Of all the responses to climate change that involve actually doing something to stop it, the idea of geoengineering is the most radical–fixing the climate by tinkering with Earth’s physical systems, rather than lowering the emissions that cause warming. Examples of these tactics include dispersing particles in Earth’s upper atmosphere that would reflect more sunlight or even seeding the oceans with iron so they’ll absorb more CO2.
Even pursuing field research into geoengineering has been incredibly controversial. A major fear is that the idea gives nations an easy escape clause–another excuse not to do the hard, necessary work of lowering greenhouse gas emissions today. And at least some proposals could have massive unintended or negative consequences for the planet; spraying aerosols into the upper atmosphere, for example, could significantly affect rainfall patterns around the world on its own. Other options, like capturing carbon and storing it underground, are simply very expensive and a far way off today.
This week, the National Academy of Sciences issued two major reports on the topic from a panel of the nation’s top experts. The report grouped geoengineering solutions into two categories. The first–methods that reflect more of the Sun’s energy away from Earth–they called “irrational and irresponsible” to deploy, especially without also lowering emissions or removing emissions from the air at the same time. They also highlighted the many risks to changing Earth’s reflectivity, which would be cheap and easy to do but could change weather patterns globally or even be used as a “weapon” by a single nation.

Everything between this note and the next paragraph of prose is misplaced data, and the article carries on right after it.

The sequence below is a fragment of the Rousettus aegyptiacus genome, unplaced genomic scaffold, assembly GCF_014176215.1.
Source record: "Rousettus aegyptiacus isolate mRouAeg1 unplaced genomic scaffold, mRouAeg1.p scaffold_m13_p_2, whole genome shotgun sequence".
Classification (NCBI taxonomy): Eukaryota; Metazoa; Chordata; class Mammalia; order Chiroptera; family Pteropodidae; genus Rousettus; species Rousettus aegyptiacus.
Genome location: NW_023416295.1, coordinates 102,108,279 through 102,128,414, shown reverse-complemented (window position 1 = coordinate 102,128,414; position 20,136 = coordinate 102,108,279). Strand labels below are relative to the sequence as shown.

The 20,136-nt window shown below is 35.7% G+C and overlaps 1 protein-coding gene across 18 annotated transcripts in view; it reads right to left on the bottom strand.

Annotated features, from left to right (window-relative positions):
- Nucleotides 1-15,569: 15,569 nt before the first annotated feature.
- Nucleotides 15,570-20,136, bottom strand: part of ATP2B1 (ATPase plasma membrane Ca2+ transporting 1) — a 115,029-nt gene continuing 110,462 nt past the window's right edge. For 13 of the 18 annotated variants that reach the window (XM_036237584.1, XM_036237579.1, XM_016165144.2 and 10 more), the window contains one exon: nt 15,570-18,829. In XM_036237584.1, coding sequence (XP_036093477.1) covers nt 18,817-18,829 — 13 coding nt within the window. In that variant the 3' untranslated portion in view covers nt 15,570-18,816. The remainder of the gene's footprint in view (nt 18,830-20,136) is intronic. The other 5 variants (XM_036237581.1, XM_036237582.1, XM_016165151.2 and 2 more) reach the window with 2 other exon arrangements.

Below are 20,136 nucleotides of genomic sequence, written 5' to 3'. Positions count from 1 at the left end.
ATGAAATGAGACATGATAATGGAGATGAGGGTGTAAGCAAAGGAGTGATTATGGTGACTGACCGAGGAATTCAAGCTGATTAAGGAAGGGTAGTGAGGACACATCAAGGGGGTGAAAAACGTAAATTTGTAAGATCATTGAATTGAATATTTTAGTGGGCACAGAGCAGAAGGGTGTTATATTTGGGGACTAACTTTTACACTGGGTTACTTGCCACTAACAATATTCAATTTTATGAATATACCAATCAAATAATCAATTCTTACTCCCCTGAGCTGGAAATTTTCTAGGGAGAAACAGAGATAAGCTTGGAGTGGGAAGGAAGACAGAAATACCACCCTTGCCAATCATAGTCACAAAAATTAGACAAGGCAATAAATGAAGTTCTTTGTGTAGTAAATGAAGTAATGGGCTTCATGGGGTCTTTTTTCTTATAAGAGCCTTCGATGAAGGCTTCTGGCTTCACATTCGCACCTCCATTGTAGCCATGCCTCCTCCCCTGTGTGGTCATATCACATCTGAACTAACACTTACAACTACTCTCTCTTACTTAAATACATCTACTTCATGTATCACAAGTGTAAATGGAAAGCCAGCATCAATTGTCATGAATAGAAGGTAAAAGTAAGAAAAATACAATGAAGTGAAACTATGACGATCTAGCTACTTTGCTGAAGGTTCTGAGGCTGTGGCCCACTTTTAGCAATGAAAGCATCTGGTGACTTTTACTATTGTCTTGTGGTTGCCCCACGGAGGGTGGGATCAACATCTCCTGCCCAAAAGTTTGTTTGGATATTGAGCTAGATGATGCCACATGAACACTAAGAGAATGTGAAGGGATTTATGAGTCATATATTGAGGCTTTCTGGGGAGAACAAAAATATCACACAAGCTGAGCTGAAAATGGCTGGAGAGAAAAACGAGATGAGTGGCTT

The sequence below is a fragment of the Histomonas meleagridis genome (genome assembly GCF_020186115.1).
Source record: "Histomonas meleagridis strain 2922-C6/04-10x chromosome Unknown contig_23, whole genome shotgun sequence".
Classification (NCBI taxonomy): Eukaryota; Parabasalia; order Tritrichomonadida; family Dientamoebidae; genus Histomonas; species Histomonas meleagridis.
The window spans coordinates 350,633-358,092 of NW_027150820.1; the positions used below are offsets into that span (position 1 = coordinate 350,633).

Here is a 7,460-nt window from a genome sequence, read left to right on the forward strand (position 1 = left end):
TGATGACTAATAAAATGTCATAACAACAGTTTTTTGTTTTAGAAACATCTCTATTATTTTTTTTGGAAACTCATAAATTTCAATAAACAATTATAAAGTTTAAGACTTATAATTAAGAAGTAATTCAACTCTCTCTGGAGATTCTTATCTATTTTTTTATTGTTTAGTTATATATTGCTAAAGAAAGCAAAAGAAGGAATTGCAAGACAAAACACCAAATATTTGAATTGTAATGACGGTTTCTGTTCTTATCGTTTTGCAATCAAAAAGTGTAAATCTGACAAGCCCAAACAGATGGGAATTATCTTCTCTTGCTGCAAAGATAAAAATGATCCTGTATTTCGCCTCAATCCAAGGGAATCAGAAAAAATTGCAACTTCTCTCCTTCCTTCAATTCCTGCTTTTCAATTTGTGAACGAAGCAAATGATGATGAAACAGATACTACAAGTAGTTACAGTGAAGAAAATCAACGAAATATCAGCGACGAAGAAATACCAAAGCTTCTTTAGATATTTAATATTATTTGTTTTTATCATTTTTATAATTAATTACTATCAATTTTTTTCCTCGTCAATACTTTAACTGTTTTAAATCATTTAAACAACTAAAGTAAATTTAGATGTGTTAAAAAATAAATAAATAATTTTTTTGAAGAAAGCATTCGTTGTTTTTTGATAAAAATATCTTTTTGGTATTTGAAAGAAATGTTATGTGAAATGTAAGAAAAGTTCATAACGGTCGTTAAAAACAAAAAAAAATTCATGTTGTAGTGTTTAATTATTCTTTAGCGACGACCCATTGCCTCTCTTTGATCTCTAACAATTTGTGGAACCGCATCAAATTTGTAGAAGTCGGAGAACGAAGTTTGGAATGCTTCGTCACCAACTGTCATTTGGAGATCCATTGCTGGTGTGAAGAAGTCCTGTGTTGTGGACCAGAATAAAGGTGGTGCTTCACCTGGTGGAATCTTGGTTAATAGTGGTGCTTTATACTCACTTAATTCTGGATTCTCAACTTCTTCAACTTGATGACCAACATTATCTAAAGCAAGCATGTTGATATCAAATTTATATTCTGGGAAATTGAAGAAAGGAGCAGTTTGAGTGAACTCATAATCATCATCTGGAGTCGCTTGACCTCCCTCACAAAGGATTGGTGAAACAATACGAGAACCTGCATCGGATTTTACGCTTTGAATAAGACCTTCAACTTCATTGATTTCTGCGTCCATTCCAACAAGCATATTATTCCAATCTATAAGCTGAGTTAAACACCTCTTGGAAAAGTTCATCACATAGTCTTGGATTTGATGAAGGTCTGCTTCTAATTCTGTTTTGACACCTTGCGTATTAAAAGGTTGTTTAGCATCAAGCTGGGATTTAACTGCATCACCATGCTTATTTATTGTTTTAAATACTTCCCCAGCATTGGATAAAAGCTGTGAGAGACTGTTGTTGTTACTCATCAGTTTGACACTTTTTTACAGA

Yet the panel couldn’t dismiss research around the idea entirely, especially because global warming on its current path could cause disasters around the world decades from now.
“Although riskier ideas to lessen the amount of energy absorbed from the sun should not be considered for deployment, they should be studied so that we can provide answers if someday these ideas begin to be considered in attempts to avert catastrophe,” wrote National Academy of Sciences President Ralph J. Cicerone in a press release.
The panel views the second class of the methods, carbon capture and removal, differently. Some are low-risk and easy to do now, such as planting more forests around the world to soak up carbon. Others, like directly capturing CO2 from the air through various technologies, aren’t ready yet. Another option–seeding the oceans with iron–carries risks that outweigh the benefits right now, the academy says. Overall, the panel recommends more investment in R&D to look at carbon capture options that could make sense on a global scale, including field experiments.
David Keith, a geoengineering researcher who was not on the panel, told the New York Times that he hoped the reports would “break the logjam” in research and “give program managers the confidence they need to begin funding.” The planet might one day be grateful they did.